Out[26]: 
array([[ 0.,  0.,  0., ...,  0.,  0.,  0.],
       [ 0.,  0.,  0., ...,  0.,  0.,  0.],
       [ 0.,  0.,  0., ...,  0.,  0.,  0.],
       ..., 
       [ 0.,  0.,  0., ...,  0.,  0.,  0.],
       [ 0.,  0.,  0., ...,  0.,  0.,  0.],
       [ 0.,  0.,  0., ...,  0.,  0.,  0.]], dtype=float32)
 
In [27]: mnist.test.images.shape
Out[27]: (10000, 784)
 
In [28]: mnist.test.labels
Out[28]: 
array([[ 0.,  0.,  0., ...,  1.,  0.,  0.],
       [ 0.,  0.,  1., ...,  0.,  0.,  0.],
       [ 0.,  1.,  0., ...,  0.,  0.,  0.],
       ..., 
       [ 0.,  0.,  0., ...,  0.,  0.,  0.],
       [ 0.,  0.,  0., ...,  0.,  0.,  0.],
       [ 0.,  0.,  0., ...,  0.,  0.,  0.]])
 
In [29]: mnist.test.labels.shape
Out[29]: (10000, 10)
 
In [30]: mnist.validation.images
Out[30]: 
array([[ 0.,  0.,  0., ...,  0.,  0.,  0.],
       [ 0.,  0.,  0., ...,  0.,  0.,  0.],
       [ 0.,  0.,  0., ...,  0.,  0.,  0.],
       ..., 
       [ 0.,  0.,  0., ...,  0.,  0.,  0.],
       [ 0.,  0.,  0., ...,  0.,  0.,  0.],
       [ 0.,  0.,  0., ...,  0.,  0.,  0.]], dtype=float32)
 
In [31]: mnist.validation.images.shape
Out[31]: (5000, 784)
 
In [32]: mnist.validation.labels
Out[32]: 
array([[ 0.,  0.,  0., ...,  0.,  0.,  0.],
       [ 1.,  0.,  0., ...,  0.,  0.,  0.],
       [ 0.,  0.,  0., ...,  0.,  0.,  0.],
       ..., 
       [ 0.,  0.,  1., ...,  0.,  0.,  0.],
       [ 0.,  1.,  0., ...,  0.,  0.,  0.],
       [ 0.,  0.,  1., ...,  0.,  0.,  0.]])
 
In [33]: mnist.validation.labels.shape
Out[33]: (5000, 10)

Note that the mnist.train.images is a tensor (an n-dimensional array) with a shape of [55000, 784]. The first dimension indexes the images and the second dimension indexes the pixels in each image. Each entry in the tensor is the pixel intensity between 0 and 1, for a particular pixel in a particular image.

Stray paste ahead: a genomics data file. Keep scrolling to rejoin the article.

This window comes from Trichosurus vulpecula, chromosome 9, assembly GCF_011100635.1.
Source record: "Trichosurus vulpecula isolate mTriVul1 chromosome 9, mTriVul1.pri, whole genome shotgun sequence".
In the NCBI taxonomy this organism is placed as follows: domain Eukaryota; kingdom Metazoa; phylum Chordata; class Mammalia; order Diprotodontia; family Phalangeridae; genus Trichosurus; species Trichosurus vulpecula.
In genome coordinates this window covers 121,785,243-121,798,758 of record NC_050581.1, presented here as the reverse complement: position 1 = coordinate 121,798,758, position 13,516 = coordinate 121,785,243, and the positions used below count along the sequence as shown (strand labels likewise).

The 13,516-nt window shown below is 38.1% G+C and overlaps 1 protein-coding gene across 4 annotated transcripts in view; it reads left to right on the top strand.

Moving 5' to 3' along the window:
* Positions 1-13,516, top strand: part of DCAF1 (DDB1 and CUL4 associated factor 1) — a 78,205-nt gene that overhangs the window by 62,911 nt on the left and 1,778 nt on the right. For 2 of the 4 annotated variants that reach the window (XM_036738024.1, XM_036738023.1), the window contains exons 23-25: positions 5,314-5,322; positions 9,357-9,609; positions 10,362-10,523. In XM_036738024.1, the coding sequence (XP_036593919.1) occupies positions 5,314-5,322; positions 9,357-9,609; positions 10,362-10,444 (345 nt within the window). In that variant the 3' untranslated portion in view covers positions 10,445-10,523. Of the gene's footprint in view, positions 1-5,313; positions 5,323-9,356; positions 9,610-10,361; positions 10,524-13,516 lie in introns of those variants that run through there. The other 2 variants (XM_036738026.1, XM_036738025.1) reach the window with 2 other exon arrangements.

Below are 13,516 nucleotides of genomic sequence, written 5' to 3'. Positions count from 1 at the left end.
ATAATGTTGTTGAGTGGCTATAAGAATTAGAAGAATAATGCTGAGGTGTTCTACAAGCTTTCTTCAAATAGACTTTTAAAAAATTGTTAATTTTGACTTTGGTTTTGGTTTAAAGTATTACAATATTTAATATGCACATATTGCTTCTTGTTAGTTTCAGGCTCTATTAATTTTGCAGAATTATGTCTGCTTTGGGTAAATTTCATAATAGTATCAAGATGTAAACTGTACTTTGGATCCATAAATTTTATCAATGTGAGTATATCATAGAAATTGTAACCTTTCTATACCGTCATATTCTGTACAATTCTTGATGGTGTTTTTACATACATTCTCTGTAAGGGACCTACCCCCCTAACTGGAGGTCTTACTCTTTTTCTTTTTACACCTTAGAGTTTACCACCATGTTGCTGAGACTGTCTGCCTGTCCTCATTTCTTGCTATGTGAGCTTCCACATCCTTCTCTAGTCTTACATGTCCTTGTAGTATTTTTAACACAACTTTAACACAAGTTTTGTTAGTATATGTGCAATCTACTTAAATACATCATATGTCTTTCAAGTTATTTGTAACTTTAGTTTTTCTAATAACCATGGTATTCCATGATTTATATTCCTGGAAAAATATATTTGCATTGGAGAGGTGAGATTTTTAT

The mnist.train.labels is a [55000, 10] array of floats, and the labels is represent as “one-hot vecotrs”, in this case, the nth digit will be represented as a vector which is 1 in the nth dimensions. For example, label 5 would be [0,0,0,0,0,1,0,0,0,0].

Build a Softmax Regression Model with TensorFlow

Softmax regression is just another name for Multinomial logistic regression, if you are familiar with NLP or text mining, maximum entropy model is also another name of softmax regression:

In statistics, multinomial logistic regression is a classification method that generalizes logistic regression to multiclass problems, i.e. with more than two possible discrete outcomes. That is, it is a model that is used to predict the probabilities of the different possible outcomes of a categorically distributed dependent variable, given a set of independent variables (which may be real-valued, binary-valued, categorical-valued, etc.).

Multinomial logistic regression is known by a variety of other names, including polytomous LR, multiclass LR, softmax regression, multinomial logit, maximum entropy (MaxEnt) classifier, conditional maximum entropy model.

Back to this MINST example, it’s a classic case where a softmax regression is a natural simple model for it. We can picture the softmax regression as looking something like the following:

softmax-regression-scalargraph